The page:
2019 Amendment Act

After considering the Report, the legislature introduced the Arbitration and Conciliation (Amendment) Bill, 2019 ("Bill"). Among other provisions, the amendments to section 23 (completion of pleadings) and section 29-A (time limits) of the Act were also notified and brought into force. 

Time limits no longer applicable to ICAs seated in India.   

The 2019 Amendment Act has excluded ICAs from the ambit of section 29-A and the time limits under section 29-A are now applicable only to domestic arbitrations10. While having done so, the legislature has added a proviso to section 29-A(1) which provides that in the matter of an ICA, the award "may be made as expeditiously as possible and endeavour may be made to dispose of the matter within a period of twelve months from the date of completion of pleadings under section 23 (4)". The proviso impresses upon stakeholders that while ICAs are relieved from time limits, efforts may still be made to dispose the arbitration in a timely manner. 

Dichotomy between the inspiration for the Report and the 2019 Amendment Act

The Committee in its proposals seemed to be guided by the fact that institutional arbitrations required different treatment from ad-hoc arbitrations. The Report noticed the strong criticism by international arbitral institutions of the time limits in the Act and noted that reputed international arbitral institutions had a strong case management suite. Although inspired by the ability of international arbitral institutions to expeditiously conclude arbitrations without the necessary strictures, the Report itself did not, while proposing a withdrawal of such timelines,  draw a distinction between arbitrations which were administered by institutions vis-à-vis ad-hoc arbitrations. However, the 2019 Amendment Act considered ICAs as a separate species from domestic arbitrations.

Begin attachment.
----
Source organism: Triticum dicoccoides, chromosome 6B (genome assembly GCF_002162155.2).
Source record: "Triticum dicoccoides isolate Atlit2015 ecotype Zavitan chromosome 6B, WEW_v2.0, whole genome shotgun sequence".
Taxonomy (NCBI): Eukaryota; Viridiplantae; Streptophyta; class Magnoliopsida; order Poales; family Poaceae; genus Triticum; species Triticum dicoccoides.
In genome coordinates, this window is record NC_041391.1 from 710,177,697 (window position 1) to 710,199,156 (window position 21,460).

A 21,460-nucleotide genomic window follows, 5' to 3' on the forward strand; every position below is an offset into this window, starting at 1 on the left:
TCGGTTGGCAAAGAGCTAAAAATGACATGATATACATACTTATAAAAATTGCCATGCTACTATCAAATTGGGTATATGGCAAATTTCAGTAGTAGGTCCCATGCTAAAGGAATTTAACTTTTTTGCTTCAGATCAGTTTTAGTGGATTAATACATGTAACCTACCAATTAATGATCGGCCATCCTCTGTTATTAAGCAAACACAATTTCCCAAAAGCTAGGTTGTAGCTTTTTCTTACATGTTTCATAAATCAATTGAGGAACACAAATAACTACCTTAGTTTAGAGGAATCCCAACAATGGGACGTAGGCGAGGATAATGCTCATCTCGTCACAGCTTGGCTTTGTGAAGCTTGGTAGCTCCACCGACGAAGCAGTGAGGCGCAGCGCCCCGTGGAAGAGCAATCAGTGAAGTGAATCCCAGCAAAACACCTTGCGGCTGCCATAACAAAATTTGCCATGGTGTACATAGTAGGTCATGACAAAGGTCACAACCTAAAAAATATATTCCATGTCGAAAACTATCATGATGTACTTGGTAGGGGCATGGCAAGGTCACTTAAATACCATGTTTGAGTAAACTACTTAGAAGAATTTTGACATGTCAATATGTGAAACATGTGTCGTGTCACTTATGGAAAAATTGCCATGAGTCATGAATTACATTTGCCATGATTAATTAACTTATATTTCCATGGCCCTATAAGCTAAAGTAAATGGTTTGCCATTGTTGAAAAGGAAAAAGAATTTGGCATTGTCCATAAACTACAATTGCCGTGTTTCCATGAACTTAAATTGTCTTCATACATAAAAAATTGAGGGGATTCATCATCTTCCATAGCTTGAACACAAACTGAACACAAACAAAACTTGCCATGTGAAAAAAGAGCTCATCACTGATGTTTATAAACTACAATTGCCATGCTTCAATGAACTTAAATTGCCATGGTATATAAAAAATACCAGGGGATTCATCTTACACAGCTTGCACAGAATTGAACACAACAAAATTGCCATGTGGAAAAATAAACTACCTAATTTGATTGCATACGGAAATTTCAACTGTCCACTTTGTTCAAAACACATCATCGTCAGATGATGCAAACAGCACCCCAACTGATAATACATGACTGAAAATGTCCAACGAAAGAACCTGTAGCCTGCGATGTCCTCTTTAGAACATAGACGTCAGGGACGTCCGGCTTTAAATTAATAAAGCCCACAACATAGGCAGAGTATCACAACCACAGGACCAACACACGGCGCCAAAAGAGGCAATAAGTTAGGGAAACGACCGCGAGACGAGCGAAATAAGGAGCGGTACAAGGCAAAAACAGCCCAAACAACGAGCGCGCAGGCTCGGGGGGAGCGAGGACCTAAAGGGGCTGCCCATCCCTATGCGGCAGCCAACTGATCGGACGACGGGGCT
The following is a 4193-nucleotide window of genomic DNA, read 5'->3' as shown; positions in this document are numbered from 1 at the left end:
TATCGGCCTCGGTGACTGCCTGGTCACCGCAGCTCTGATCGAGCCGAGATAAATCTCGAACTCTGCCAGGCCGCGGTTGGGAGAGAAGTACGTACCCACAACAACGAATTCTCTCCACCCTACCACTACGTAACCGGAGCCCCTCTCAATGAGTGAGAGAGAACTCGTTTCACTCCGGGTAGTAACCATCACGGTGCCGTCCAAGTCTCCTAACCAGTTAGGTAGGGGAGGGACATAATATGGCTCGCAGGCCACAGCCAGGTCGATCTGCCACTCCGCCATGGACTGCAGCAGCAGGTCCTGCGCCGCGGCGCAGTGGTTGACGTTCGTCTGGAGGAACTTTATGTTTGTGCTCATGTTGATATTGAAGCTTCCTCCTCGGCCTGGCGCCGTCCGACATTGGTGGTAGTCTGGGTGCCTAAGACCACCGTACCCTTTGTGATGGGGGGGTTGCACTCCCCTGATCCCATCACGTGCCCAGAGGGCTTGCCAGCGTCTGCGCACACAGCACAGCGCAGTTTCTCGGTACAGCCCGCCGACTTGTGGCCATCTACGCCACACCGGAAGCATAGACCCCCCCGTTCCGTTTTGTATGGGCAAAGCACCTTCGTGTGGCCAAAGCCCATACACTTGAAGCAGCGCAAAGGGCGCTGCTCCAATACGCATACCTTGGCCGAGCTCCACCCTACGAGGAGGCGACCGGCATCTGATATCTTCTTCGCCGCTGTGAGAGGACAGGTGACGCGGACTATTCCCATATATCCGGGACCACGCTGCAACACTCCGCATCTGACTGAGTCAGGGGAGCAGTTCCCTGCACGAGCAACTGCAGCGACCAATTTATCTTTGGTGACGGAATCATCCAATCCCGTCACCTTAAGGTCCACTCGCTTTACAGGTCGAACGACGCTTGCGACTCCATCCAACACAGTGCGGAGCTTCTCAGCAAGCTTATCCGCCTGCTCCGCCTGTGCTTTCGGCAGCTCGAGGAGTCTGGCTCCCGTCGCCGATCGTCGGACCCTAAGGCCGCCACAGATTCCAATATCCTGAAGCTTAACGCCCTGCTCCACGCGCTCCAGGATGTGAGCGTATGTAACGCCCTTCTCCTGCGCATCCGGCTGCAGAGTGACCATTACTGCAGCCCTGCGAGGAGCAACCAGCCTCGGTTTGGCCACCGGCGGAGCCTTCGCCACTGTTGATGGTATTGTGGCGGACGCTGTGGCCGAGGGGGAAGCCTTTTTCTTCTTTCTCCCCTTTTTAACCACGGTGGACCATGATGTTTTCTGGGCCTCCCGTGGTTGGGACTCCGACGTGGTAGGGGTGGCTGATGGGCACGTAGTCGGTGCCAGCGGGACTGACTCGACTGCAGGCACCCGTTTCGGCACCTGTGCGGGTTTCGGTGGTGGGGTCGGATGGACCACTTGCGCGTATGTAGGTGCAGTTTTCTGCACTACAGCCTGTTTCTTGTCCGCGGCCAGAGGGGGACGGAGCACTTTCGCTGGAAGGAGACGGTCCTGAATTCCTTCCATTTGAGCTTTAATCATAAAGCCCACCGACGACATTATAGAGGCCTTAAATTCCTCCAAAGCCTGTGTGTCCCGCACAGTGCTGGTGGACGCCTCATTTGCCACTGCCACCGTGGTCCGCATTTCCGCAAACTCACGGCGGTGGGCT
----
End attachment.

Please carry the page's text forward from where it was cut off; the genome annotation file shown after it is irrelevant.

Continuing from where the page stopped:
ICAs vs. Domestic Arbitrations

The 2019 Amendment Act recognized that the needs of an ICA were different from those of a domestic arbitration. The legislature placed party autonomy on a higher pedestal in context of ICAs. In an effort to project India as a favorable seat of arbitration globally, the legislature excluded all ICAs (i.e. institutional and ad-hoc) from the 12-month time limit. By doing so, the interests of both, arbitral institutions in the international diaspora and international parties in ad-hoc ICAs have been met - inasmuch as party autonomy has been preserved. Seemingly, the legislature was aware that the opportunity cost of this amendment was that it may adversely impact a few ad-hoc ICAs.  

Since only ICAs are excluded from the realm of section 29-A, arbitral institutions that are administering domestic arbitrations seated in India will continue to be bound by time limits. In practical experience, in domestic arbitrations seated in India, Indian parties have either opted for ad-hoc arbitration or an arbitration under the aegis of an Indian-origin institute.  One may argue that there was no need to extend time limits to arbitral institutions that are administering domestic arbitrations since such institutions may already have measures and/or rules in place to ensure timely completion of proceedings. However, from an Indian perspective, while some foreign as well as Indian arbitral institutions do have an excellent regime in place for timely settlement of disputes, there are those Indian arbitral institutions that are yet to tighten procedural timetables. In the author's view, seemingly, the latter may have weighed in on the legislature. 

Timeline for completion of pleadings

Prior to the 2019 Amendment Act, section 23(1) provided that the statement of claim and defence shall be filed within the time period agreed upon by the parties or determined by the arbitral tribunal.  The un-amended section 23 was applicable to ICAs and domestic arbitrations – irrespective of whether the arbitration was an ad-hoc arbitration or institutional arbitration. 

Based on feedback received from arbitrators conducting domestic arbitrations, the Committee had recommended 

that the timeline for completing arbitral proceedings in domestic arbitrations be calculated from the date of completion of pleadings.11 The Committee was of the view that in domestic arbitrations the pleadings ought to be completed within 6 months. 

As recommended by the Committee, ICAs were not to be timebound in any manner whatsoever and were thus to be excluded from the purview of section 29-A. A holistic reading of the Committee's recommendations leads to the conclusion that ICAs were also to be exempted from the applicability of the six months' time limit for completion of the pleadings.